Rory Fellowes

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My brother, an ardent Brexiteer, complained to me recently that the Remainers were complaining that it might take weeks to get everything sorted, when in fact it will probably take months or even years, and surely that was obvious? Well no, it wasn’t at the time of the campaign and it isn’t now, except that the current logjam of political impasses makes it so. When it was being argued, the implication was that we’d get through the transition without much noticeable disruption, to be followed by the freedoms that were well broadcast.

I pointed out that for some people the next couple of weeks are pretty crucial, let alone months, and God forbid, years, and the fall in living standards will not be popular, no matter the future reward. We notice when our purchasing power goes down by 15% or more. The effect is limited to import and export trade, and 84% of UK trade is internal, but even a lot of that will eventually be impacted by a fall in the pound. The fact is, the leavers made it all sound like it would be fine and dandy, a smooth transition and a return to a UK that would feel good – Make the UK Great Again. I even saw a couple of pre-referendum videos of Nigel Farage and others suggesting we’d take the Norway or Switzerland deals, neither of which in fact work, as proved, and for the reason that they grant freedom of movement to all EU citizens, which was and still is a major issue for the Brexit voters. You’d think they might have noticed that. It’s that they didn’t know it weeks before the vote (unless they were deliberately hoodwinking us, heaven forefend). I know Brexiteers hope for a successful exit from the EU, and foresee a beneficial effect on the economy, and from the economic point of view (but solely that), I understand why, but really, one wonders what they must make of the process so far and the people they have entrusted with the task.

Would the vote have gone as it did if the Brexiteers had announced that the process would involve a steep dive in the purchase power of sterling, followed by months and possibly years of readjustment, but not to worry, it’s all going to work out fine (they could have used the Manfred Mann song as their anthem)? My position now is that, if leaving the EU is a good idea, we should have waited until the EU falls apart, because then everyone would be looking for a good outcome. Failing that, I do not think it unreasonable to expect that a workable plan would be in place in at least one person’s head before they went campaigning to have a referendum, let alone actually conducted one.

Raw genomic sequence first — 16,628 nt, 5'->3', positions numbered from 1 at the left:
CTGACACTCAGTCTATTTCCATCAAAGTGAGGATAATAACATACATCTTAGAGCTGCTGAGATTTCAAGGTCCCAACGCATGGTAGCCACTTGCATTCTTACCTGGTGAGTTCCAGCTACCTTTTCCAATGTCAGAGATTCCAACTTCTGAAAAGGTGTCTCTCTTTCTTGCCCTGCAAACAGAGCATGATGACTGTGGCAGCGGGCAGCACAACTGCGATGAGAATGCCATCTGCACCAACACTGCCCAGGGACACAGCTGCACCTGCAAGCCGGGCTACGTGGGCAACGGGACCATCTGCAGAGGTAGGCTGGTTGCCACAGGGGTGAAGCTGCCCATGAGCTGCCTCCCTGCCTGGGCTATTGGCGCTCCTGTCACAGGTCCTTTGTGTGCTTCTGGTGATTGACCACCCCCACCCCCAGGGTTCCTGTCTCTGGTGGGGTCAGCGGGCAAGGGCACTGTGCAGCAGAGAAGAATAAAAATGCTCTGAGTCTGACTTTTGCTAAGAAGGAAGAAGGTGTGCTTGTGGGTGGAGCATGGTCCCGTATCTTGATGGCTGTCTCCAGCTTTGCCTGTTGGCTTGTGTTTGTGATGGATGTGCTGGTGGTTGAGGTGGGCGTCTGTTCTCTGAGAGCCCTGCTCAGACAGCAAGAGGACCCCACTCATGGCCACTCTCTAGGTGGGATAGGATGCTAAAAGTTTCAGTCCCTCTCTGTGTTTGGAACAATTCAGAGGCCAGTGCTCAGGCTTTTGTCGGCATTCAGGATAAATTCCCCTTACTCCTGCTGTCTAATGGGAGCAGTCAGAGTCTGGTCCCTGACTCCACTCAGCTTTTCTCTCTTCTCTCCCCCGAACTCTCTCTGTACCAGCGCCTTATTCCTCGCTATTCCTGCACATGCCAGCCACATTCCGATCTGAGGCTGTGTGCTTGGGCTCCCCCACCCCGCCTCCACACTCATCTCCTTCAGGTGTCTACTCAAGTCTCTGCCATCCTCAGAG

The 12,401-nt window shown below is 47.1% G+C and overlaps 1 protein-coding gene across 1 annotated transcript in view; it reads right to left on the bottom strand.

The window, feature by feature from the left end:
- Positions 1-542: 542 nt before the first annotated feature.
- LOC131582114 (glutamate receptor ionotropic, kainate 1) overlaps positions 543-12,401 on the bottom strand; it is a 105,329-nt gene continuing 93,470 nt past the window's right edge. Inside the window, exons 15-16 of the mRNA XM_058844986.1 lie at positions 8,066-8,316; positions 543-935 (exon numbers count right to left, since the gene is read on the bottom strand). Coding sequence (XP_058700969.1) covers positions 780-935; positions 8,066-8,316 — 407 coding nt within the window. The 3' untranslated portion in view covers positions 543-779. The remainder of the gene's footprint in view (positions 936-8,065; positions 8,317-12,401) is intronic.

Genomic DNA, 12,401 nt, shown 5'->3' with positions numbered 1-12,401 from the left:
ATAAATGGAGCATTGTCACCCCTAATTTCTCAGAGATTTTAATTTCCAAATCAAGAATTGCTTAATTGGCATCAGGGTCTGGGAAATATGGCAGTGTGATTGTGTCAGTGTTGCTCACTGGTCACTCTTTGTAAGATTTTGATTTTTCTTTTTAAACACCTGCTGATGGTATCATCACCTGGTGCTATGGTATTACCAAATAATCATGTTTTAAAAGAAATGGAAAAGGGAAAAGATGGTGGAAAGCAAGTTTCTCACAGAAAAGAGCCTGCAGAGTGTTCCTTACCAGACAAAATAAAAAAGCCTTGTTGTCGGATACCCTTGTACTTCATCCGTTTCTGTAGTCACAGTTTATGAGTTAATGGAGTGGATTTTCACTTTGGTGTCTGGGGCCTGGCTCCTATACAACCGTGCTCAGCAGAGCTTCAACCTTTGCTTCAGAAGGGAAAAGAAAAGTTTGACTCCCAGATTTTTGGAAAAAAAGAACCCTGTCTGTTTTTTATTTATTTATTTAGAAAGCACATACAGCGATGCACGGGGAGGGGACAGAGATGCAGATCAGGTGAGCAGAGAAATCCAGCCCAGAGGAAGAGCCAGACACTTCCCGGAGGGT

The European Research Group take questions.

As it is, we now know there is no plan nor ever was one, and apparently not much chance of one any time soon. All they had was a bunch of ideas and possibilities, none of which had been properly researched or substantiated. Where I come from, Due Diligence is the first duty of management. Of course the EU cannot but do its best to make sure being out is worse than being in, at least as far as it can control that. As with the Free Market, it’s all about confidence and loyalty backed up with some fundamentals, for sure, but it is surprising how often that is the least consideration.

For the vast majority of us citizens the principal requirement of government is efficiency and continuity. The back and forth is all about who can make the better promises and offer the most viable economic plan. You’d think conservatives at least would understand that. Instead, in the Brexiteers we have revolutionaries. I say this because they share that ultimate source of failure, they require a switch of direction so swift no one feels it, and so complete all of its benefits will be immediately apparent. It doesn’t happen; never has, never could. The day after (literally) the Brexit vote one of my daughters met a neighbour who asked why the Polish builders in the street were still working. Ridiculous, right? But far too many people were thinking at that level. Karl Marx predicted that in a capitalist society, everyone would be politically aware, and in a modern western techno-democracy everyone has a way to express their awareness, and they certainly feel entitled to their political opinions. The trouble is, there is no threshold for forming opinions, everyone can do it, ignorance or stupidity are no bar. That’s why this should never have gone to a referendum. The people elected to do the job of arguing about and steering our society’s direction are paid to do that kind of thinking. Most people don’t have the time, let alone the inclination. All the blather about the lack of information during the campaign comes down to the fact that it’s all out there but outside the world of politics and government (if anyone does there) no one reads all of it, and only a few conscientious citizens read part of it.